Incorporating Responsible Investing Into Your Portfolio
While investing is instrumental to achieving the future you want, you don’t have to sacrifice your principles along the way.
In a recent article, we examined the trend of investors looking beyond traditional risk/reward considerations and exploring investments that could help make a positive difference in the world. In particular, we looked at some of the more common approaches to what is often referred to as “responsible investing”: Environmental, Social and Governance (ESG) and Socially Responsible Investing (SRI). Both of these approaches rely on screening techniques to align the companies in your portfolio with your values and principles.
Typically associated with SRI, where your personal values and beliefs define what is and isn’t an acceptable investment, negative screening enables you to identify and omit prospective investments that don’t meet your standards. Some refer to this as a “do no harm” approach, and the stocks excluded are generally seen as contributors to negative or potentially detrimental societal or environmental outcomes. Excluded companies might be part of the alcohol, firearms, gambling or tobacco industries – sometimes referred to as “sin stocks.” Or they may engage in practices you deem harmful, like fossil fuel polluting, animal testing or deforestation.
The fact that negative screening is exclusive (instead of inclusive) makes this form of responsible investing one of the easiest to implement. You simply tell your asset manager what you aren’t okay with and companies that do those things are not considered for your portfolio.
Know Your Terms
ESG: Environmental, Social and Governance are three criteria widely used by socially conscious investors when evaluating a company’s ethical or social impact. The premise is that companies with better practices have the potential for better sustainability and returns.
SRI: Socially Responsible Investing has no universal criteria. Potential investments are evaluated based on how the companies’ practices align with your personal beliefs and values.
Positive inclusion is the primary investment selection method associated with an ESG approach, which typically doesn’t employ negative screens. Companies are researched and ranked based on their ESG practices and how those might impact both sustainability and profitability. An investor following a positive inclusion strategy may be concerned about the environment, looking specifically to invest in alternative energy suppliers or organizations that promote water conservation. Positive inclusion can also be used to screen for managers whose offerings agree with your investment preferences.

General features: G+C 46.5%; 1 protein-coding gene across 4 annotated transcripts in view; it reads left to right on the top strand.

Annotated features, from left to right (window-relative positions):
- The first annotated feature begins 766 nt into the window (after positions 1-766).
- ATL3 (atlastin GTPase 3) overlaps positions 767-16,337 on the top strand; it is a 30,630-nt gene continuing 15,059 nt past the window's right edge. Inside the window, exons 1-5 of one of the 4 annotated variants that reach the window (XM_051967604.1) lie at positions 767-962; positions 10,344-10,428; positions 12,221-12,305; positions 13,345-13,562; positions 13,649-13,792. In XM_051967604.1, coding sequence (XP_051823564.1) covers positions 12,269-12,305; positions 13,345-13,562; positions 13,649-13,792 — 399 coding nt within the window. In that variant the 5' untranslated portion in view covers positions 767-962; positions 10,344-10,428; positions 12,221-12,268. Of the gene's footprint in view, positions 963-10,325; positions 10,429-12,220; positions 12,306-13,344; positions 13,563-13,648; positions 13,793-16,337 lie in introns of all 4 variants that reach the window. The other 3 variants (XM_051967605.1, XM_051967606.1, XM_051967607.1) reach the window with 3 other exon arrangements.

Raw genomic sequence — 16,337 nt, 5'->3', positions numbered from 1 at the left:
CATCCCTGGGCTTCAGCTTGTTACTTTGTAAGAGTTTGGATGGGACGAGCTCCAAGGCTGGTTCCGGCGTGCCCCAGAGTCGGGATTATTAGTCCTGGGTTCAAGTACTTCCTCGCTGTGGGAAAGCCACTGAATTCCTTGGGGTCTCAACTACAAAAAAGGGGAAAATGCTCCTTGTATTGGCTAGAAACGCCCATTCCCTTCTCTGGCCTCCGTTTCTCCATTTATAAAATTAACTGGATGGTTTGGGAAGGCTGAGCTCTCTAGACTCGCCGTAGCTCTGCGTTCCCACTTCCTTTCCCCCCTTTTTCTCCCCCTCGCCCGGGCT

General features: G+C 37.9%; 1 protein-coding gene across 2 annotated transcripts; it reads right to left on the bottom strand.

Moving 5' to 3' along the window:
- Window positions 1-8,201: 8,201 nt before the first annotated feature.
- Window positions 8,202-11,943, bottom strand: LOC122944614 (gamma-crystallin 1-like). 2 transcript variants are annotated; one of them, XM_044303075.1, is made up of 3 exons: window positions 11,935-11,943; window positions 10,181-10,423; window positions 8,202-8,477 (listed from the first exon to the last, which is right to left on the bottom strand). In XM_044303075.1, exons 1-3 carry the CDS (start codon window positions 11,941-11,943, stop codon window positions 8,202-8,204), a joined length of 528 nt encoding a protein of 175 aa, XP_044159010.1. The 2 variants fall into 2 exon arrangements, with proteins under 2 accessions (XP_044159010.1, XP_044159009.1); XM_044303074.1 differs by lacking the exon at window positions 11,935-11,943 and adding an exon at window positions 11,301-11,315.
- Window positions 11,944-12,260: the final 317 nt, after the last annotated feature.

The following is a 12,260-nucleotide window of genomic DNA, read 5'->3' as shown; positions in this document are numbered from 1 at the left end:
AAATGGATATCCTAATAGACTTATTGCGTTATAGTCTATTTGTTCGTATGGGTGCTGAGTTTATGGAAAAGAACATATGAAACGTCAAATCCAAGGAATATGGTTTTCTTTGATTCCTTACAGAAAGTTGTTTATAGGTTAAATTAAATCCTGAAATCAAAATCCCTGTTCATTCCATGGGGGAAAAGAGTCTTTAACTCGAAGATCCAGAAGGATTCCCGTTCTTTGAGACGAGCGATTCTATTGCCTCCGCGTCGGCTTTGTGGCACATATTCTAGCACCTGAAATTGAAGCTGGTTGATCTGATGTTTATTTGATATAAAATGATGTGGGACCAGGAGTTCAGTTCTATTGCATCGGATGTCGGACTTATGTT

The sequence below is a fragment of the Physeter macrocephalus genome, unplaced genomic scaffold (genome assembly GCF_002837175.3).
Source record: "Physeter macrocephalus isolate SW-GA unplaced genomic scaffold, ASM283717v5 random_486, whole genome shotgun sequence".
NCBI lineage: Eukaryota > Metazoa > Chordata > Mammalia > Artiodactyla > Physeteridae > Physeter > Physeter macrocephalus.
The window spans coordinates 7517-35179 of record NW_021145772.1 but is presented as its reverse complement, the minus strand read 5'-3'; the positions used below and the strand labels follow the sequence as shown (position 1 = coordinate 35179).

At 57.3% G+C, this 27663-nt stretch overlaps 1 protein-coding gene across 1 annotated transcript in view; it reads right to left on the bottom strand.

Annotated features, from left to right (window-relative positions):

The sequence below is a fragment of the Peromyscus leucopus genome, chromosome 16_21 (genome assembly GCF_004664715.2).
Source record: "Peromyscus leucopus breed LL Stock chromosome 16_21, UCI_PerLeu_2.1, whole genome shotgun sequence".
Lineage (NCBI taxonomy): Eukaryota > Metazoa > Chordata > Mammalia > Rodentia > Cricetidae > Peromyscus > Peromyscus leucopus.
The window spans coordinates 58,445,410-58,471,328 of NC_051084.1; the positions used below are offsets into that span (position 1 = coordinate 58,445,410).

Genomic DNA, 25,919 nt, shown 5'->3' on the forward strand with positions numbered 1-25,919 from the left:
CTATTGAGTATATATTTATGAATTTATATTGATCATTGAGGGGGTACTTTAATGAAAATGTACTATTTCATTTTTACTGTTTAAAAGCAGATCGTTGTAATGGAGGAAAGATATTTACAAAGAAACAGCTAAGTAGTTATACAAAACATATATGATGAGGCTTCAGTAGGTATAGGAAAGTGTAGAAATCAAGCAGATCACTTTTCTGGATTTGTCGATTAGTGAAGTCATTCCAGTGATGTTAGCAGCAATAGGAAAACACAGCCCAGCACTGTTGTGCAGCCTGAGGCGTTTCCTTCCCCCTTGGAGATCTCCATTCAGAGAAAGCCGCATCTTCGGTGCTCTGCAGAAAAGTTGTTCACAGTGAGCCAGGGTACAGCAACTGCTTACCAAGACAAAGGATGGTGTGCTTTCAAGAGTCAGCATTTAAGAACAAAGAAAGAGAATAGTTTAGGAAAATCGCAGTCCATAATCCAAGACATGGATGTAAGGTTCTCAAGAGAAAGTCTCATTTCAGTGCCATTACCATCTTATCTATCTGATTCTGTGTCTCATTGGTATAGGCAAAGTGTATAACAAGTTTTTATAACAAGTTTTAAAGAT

Because positive inclusion is equally focused on what a company or manager does and how they do it, this approach can be more involved and often requires more due diligence and monitoring.
A Customized Approach
While negative screening and positive inclusion can meet the needs of most individuals interested in responsible investing, institutional or high-net-worth investors can also opt for a more hands-on approach. Rather than select a prepackaged SRI or ESG option, these investors will typically work with their asset manager to restrict buying in some areas and seek out specific types of investments in others. If you are actively involved in the composition of your portfolio and have investible assets of at least $250,000, this kind of approach might be your preference.
What About Performance?
You might worry that limiting your investment options to companies that meet your responsible investing criteria could compromise potential returns. A 2015 meta-study from the University of Oxford showed that companies with better sustainability practices tended to have better operational performance and often superior stock price performance relative to companies rated lower for ESG1. While no investment strategy can guarantee superior returns, this research suggests responsible investing can be good for returns as well.
Before pursuing any specific responsible investment strategy, you should talk to your Baird Financial Advisor about your specific situation and what kind of social impact you want your money to make. There may also be opportunities to incorporate your values outside of your portfolio. Not a Baird client? Find a Financial Advisor.
1Clark, G.L., et al. From the Stockholder to the Stakeholder: "How Sustainability Can Drive Financial Outperformance", March 2015.